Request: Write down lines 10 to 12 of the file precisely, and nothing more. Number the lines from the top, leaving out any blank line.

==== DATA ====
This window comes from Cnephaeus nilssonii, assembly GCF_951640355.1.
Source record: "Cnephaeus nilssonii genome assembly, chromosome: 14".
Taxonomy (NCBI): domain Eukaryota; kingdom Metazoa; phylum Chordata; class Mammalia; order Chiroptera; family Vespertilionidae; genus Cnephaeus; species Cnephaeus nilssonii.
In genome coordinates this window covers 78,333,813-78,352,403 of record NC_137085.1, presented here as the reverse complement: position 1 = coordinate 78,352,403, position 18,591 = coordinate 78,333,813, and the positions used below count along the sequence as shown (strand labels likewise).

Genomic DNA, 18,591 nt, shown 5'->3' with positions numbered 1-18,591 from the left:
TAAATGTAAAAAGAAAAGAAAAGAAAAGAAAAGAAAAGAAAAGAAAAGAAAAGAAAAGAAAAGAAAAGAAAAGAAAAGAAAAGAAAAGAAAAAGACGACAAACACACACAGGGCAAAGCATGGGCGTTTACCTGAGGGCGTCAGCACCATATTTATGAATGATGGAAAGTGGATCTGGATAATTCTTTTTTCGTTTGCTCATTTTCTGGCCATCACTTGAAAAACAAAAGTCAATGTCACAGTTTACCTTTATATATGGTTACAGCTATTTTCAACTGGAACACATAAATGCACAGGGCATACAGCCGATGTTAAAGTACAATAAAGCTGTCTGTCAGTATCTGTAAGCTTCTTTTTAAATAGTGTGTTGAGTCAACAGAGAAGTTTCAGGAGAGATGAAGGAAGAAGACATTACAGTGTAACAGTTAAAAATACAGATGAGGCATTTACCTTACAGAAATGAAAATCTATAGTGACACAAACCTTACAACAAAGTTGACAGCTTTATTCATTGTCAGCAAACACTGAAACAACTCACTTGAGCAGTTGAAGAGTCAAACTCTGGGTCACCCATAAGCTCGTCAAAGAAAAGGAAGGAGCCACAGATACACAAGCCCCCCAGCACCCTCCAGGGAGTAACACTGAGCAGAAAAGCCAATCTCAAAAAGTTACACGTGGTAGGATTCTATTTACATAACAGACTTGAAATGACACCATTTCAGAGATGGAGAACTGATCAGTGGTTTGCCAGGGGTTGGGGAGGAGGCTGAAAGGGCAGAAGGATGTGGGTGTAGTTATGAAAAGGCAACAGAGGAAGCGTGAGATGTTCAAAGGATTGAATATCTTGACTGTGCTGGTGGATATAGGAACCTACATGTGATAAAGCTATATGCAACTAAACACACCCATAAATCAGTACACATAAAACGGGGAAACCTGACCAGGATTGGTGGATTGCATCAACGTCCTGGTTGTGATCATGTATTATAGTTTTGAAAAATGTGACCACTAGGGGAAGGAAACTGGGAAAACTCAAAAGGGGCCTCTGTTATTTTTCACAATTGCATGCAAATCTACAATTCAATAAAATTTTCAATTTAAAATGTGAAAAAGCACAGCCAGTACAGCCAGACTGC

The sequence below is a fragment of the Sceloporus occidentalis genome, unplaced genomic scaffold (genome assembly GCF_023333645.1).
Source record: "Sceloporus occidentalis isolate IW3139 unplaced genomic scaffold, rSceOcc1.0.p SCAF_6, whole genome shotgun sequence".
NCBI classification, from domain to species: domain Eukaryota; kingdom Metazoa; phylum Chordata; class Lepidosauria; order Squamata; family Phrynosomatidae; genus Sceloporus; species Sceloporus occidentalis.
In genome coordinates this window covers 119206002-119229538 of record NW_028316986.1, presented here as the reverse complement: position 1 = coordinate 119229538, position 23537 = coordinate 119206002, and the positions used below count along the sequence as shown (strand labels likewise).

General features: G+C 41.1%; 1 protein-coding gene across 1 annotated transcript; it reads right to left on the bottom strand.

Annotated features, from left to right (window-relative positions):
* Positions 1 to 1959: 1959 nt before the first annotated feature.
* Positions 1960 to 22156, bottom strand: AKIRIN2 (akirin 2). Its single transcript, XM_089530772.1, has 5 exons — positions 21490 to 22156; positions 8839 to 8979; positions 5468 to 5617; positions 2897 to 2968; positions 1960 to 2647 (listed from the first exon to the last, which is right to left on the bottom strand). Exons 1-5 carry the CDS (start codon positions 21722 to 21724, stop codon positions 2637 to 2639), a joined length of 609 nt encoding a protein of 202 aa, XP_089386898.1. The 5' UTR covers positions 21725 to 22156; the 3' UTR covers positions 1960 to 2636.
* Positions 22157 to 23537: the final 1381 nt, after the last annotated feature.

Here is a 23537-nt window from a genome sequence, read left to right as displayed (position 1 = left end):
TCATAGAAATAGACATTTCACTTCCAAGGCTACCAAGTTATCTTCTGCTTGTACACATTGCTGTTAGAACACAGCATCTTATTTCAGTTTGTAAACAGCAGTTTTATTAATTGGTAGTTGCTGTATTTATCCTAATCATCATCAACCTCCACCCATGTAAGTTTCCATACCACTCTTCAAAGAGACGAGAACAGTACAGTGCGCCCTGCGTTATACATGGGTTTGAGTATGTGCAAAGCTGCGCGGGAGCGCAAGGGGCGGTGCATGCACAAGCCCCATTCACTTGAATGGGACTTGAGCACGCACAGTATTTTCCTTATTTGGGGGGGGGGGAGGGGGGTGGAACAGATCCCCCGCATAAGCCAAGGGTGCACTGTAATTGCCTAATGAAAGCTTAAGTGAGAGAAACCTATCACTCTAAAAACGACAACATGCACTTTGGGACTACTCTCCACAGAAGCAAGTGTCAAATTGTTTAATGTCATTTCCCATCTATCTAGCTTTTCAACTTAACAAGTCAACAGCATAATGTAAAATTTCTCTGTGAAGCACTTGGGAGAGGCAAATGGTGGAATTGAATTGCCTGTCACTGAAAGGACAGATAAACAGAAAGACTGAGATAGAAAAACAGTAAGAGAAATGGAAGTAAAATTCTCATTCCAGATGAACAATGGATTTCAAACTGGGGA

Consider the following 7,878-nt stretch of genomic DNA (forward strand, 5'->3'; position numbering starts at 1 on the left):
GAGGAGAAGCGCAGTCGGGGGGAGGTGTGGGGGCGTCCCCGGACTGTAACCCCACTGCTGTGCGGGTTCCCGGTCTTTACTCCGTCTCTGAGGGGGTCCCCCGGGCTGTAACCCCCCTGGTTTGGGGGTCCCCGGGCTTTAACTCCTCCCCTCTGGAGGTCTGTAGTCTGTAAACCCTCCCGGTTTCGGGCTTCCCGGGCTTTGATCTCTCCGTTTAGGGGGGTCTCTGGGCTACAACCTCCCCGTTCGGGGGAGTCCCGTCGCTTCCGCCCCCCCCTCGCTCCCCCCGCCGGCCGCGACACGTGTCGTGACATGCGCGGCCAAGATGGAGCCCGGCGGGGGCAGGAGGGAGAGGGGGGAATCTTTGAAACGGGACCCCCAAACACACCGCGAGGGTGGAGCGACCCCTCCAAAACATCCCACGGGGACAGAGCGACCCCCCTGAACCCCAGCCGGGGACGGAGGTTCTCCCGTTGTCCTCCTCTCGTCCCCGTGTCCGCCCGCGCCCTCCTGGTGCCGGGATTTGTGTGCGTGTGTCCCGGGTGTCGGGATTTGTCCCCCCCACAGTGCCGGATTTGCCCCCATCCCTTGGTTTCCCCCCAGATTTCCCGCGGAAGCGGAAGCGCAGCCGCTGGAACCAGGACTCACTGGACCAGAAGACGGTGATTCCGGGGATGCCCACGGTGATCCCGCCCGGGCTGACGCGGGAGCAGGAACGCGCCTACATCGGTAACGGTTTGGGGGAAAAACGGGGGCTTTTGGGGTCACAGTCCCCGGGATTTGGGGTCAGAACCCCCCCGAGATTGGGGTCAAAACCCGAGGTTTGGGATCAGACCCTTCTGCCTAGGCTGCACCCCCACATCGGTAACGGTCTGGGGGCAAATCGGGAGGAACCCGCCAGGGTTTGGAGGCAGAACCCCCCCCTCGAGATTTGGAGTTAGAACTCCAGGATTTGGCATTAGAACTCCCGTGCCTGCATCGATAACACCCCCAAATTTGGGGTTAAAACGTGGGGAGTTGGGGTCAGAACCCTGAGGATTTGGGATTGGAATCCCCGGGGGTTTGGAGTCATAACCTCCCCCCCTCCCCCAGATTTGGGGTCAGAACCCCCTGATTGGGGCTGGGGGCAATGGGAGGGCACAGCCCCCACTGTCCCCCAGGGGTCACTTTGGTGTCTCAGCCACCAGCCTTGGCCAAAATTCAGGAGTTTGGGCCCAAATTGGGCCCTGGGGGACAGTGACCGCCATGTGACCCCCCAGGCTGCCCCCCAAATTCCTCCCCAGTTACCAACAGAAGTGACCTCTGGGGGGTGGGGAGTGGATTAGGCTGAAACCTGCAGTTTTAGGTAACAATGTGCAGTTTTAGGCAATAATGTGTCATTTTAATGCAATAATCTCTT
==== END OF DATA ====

In genome coordinates this window covers 119206002-119229538 of record NW_028316986.1, presented here as the reverse complement: position 1 = coordinate 119229538, position 23537 = coordinate 119206002, and the positions used below count along the sequence as shown (strand labels likewise).

General features: G+C 41.1%; 1 protein-coding gene across 1 annotated transcript; it reads right to left on the bottom strand.

Annotated features, from left to right (window-relative positions):